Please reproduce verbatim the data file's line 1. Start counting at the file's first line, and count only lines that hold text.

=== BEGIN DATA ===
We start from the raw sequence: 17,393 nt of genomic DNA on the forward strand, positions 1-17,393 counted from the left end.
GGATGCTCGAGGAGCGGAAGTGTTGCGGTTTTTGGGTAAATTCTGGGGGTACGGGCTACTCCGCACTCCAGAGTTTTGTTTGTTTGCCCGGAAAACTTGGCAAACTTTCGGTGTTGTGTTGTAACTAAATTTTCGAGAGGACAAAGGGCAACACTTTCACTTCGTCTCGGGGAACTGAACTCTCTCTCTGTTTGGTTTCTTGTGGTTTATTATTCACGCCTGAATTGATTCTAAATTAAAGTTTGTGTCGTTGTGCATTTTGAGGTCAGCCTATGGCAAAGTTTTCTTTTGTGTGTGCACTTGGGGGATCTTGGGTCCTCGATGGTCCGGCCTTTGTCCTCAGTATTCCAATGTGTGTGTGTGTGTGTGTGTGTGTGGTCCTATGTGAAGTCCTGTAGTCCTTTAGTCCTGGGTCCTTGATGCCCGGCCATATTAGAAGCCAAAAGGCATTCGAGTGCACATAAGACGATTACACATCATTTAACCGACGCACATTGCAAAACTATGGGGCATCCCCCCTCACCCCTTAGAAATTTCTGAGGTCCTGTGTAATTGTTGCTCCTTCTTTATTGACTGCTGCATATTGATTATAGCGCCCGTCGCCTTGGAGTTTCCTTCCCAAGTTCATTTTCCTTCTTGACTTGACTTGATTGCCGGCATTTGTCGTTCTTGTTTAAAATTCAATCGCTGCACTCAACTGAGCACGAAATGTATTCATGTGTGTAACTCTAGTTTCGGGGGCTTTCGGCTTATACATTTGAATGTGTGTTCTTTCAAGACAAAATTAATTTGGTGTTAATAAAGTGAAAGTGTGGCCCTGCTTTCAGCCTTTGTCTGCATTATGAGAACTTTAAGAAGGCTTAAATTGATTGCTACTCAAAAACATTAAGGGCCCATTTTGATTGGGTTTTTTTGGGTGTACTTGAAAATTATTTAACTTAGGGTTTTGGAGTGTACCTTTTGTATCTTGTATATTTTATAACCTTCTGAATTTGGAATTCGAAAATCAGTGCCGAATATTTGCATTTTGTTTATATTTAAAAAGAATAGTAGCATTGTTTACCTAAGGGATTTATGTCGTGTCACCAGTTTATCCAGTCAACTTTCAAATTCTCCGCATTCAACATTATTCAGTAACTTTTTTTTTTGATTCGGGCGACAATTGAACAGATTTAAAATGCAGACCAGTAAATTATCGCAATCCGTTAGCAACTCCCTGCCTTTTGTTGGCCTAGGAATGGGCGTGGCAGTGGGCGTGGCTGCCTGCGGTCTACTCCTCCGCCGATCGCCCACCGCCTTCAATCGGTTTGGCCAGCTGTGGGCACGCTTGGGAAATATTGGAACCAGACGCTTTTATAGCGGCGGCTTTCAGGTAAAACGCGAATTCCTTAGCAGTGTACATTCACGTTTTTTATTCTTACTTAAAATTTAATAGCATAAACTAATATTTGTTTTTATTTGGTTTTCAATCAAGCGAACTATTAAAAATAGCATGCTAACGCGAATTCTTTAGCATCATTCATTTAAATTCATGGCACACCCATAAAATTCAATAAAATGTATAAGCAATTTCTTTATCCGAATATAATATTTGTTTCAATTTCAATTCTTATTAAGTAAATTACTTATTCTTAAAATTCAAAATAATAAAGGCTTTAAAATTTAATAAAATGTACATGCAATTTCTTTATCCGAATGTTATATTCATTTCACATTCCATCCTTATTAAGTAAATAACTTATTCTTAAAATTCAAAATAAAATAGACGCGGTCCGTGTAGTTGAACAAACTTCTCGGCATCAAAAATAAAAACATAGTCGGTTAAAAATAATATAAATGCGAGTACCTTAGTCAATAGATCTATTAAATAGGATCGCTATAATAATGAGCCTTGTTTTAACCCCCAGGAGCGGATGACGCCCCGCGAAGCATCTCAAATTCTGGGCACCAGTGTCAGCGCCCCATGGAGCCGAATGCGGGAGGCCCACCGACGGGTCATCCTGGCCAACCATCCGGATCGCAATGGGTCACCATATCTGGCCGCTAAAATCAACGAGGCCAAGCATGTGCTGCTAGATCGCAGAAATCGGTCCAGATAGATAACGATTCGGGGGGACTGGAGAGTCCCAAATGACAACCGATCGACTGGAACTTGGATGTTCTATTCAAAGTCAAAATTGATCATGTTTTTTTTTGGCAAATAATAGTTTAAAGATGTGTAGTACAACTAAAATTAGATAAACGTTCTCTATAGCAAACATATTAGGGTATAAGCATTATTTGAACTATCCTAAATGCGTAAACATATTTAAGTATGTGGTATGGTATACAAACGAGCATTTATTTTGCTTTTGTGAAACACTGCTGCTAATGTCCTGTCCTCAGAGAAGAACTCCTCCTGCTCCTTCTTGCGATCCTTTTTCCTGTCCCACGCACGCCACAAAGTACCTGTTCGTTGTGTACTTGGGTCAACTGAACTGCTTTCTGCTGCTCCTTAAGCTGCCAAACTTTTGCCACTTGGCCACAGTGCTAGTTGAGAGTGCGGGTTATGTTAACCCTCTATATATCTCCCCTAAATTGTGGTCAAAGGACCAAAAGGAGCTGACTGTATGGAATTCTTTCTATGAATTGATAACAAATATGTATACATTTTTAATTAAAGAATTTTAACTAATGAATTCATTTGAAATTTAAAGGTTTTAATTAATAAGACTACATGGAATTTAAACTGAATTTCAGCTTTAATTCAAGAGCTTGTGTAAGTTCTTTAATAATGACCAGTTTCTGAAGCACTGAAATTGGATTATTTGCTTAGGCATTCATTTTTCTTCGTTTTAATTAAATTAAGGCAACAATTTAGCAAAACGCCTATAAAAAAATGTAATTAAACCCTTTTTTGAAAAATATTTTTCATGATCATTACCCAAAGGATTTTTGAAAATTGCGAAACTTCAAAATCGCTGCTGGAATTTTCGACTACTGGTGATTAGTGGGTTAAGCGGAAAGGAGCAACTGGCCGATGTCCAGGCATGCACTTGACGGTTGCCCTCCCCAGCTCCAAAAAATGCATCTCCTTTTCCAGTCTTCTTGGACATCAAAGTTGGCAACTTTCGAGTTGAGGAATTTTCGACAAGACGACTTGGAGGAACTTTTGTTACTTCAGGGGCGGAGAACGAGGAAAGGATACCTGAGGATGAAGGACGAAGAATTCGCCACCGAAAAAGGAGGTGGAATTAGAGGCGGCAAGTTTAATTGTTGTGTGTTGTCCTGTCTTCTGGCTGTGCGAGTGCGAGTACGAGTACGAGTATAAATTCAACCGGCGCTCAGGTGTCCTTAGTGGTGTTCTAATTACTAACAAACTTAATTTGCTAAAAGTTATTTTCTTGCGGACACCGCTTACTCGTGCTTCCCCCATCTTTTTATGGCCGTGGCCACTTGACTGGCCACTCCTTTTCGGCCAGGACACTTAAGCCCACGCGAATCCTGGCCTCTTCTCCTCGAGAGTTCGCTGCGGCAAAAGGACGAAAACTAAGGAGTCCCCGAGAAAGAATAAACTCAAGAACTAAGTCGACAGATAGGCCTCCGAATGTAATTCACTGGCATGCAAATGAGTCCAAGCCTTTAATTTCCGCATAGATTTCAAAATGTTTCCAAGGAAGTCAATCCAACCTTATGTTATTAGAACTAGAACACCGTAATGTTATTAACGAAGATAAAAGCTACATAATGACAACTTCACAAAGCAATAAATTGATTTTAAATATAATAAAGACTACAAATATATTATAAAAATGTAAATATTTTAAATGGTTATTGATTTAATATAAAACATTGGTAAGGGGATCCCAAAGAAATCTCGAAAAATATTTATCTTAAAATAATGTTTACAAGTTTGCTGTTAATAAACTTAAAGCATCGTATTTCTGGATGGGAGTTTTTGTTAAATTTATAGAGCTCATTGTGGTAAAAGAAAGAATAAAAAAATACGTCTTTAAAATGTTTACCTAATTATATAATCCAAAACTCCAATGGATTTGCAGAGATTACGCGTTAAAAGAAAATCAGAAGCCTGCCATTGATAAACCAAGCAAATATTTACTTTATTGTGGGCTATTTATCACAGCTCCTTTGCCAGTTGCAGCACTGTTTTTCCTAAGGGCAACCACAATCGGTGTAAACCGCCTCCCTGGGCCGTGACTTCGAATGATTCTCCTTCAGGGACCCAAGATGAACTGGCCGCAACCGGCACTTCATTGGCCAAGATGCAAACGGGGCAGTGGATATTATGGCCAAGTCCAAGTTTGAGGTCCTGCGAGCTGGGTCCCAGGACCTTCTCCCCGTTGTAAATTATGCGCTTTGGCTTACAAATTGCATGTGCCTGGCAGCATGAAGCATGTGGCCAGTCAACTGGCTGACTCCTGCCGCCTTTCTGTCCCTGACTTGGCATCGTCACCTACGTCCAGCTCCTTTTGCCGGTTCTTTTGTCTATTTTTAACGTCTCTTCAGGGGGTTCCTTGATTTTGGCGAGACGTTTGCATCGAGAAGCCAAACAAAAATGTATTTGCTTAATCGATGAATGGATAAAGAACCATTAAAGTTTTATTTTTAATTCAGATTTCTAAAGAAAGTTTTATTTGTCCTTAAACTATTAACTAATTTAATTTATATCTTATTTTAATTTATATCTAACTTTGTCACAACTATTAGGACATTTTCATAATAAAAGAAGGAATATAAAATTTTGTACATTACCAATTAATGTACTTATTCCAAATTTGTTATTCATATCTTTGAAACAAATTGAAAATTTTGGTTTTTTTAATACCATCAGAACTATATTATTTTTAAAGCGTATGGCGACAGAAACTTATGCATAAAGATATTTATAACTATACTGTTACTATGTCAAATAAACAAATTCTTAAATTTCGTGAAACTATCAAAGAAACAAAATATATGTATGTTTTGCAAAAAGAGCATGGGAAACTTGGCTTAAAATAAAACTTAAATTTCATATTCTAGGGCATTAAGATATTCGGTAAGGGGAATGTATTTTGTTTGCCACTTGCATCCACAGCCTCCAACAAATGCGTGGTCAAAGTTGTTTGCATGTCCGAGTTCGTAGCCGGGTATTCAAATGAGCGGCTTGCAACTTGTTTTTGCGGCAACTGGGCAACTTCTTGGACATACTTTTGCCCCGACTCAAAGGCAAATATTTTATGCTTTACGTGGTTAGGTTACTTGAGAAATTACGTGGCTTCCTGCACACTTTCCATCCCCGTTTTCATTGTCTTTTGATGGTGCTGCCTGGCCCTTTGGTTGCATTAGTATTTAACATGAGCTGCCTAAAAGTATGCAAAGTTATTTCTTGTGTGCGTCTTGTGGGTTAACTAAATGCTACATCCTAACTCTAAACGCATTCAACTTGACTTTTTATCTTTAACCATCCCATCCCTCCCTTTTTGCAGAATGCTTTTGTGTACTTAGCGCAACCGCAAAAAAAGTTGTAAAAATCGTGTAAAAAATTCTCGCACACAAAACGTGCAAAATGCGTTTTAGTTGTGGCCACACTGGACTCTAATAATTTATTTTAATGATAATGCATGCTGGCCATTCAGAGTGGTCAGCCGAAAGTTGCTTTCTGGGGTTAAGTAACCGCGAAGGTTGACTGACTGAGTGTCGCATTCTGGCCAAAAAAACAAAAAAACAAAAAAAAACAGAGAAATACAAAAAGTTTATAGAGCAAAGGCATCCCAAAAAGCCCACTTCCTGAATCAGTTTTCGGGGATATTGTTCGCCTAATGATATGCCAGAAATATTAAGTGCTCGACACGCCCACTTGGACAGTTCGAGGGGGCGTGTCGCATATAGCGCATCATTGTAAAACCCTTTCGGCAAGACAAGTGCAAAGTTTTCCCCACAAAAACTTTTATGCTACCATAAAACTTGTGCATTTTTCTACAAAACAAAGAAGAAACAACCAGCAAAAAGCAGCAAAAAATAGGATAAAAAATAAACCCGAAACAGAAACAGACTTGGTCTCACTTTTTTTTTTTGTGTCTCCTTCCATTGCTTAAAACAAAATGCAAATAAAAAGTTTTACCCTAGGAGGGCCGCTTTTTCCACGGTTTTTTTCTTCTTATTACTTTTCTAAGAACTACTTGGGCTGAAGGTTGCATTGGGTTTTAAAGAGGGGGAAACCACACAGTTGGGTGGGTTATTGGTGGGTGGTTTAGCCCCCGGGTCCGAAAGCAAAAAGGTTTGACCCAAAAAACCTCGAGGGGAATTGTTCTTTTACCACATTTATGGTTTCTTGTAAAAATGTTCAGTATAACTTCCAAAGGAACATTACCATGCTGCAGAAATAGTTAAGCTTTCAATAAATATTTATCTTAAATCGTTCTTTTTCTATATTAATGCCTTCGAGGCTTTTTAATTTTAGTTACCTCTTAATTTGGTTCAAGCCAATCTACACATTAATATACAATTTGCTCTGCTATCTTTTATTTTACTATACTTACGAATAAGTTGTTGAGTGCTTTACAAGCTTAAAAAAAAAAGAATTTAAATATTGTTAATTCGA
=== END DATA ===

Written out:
We start from the raw sequence: 17,393 nt of genomic DNA on the forward strand, positions 1-17,393 counted from the left end.